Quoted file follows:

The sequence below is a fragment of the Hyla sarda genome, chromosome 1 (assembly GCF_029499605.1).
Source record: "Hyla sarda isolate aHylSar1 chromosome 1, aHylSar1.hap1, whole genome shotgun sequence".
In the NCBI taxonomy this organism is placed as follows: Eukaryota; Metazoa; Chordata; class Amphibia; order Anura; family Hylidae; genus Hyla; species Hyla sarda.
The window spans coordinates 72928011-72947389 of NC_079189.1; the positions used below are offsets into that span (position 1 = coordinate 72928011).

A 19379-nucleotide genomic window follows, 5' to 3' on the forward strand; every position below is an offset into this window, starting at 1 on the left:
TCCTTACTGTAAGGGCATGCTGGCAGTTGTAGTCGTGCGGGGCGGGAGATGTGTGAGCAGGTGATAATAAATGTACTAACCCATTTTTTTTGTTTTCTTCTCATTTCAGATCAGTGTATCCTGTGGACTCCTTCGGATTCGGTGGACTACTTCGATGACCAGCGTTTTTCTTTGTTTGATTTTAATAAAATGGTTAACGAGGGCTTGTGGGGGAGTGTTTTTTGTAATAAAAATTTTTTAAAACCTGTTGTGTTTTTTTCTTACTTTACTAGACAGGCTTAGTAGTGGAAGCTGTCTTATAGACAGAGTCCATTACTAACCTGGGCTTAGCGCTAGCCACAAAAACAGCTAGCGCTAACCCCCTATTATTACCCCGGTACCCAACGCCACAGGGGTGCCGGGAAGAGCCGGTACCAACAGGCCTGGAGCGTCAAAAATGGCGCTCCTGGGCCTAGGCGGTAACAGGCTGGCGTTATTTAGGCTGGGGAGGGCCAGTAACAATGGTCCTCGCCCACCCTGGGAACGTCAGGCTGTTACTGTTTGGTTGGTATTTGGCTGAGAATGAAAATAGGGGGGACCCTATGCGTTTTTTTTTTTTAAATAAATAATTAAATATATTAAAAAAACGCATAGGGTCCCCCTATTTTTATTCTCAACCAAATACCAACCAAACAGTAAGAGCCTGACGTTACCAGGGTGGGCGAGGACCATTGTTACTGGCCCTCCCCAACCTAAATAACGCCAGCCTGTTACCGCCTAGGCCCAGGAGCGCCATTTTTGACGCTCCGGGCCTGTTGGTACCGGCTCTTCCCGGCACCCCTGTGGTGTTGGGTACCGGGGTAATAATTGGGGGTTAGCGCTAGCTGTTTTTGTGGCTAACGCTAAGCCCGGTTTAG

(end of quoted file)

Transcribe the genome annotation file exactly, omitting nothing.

The sequence below is a fragment of the Hyla sarda genome, chromosome 1 (assembly GCF_029499605.1).
Source record: "Hyla sarda isolate aHylSar1 chromosome 1, aHylSar1.hap1, whole genome shotgun sequence".
In the NCBI taxonomy this organism is placed as follows: Eukaryota; Metazoa; Chordata; class Amphibia; order Anura; family Hylidae; genus Hyla; species Hyla sarda.
The window spans coordinates 72928011-72947389 of NC_079189.1; the positions used below are offsets into that span (position 1 = coordinate 72928011).

A 19379-nucleotide genomic window follows, 5' to 3' on the forward strand; every position below is an offset into this window, starting at 1 on the left:
TCCTTACTGTAAGGGCATGCTGGCAGTTGTAGTCGTGCGGGGCGGGAGATGTGTGAGCAGGTGATAATAAATGTACTAACCCATTTTTTTTGTTTTCTTCTCATTTCAGATCAGTGTATCCTGTGGACTCCTTCGGATTCGGTGGACTACTTCGATGACCAGCGTTTTTCTTTGTTTGATTTTAATAAAATGGTTAACGAGGGCTTGTGGGGGAGTGTTTTTTGTAATAAAAATTTTTTAAAACCTGTTGTGTTTTTTTCTTACTTTACTAGACAGGCTTAGTAGTGGAAGCTGTCTTATAGACAGAGTCCATTACTAACCTGGGCTTAGCGCTAGCCACAAAAACAGCTAGCGCTAACCCCCTATTATTACCCCGGTACCCAACGCCACAGGGGTGCCGGGAAGAGCCGGTACCAACAGGCCTGGAGCGTCAAAAATGGCGCTCCTGGGCCTAGGCGGTAACAGGCTGGCGTTATTTAGGCTGGGGAGGGCCAGTAACAATGGTCCTCGCCCACCCTGGGAACGTCAGGCTGTTACTGTTTGGTTGGTATTTGGCTGAGAATGAAAATAGGGGGGACCCTATGCGTTTTTTTTTTTTAAATAAATAATTAAATATATTAAAAAAACGCATAGGGTCCCCCTATTTTTATTCTCAACCAAATACCAACCAAACAGTAAGAGCCTGACGTTACCAGGGTGGGCGAGGACCATTGTTACTGGCCCTCCCCAACCTAAATAACGCCAGCCTGTTACCGCCTAGGCCCAGGAGCGCCATTTTTGACGCTCCGGGCCTGTTGGTACCGGCTCTTCCCGGCACCCCTGTGGTGTTGGGTACCGGGGTAATAATTGGGGGTTAGCGCTAGCTGTTTTTGTGGCTAACGCTAAGCCCGGTTTAG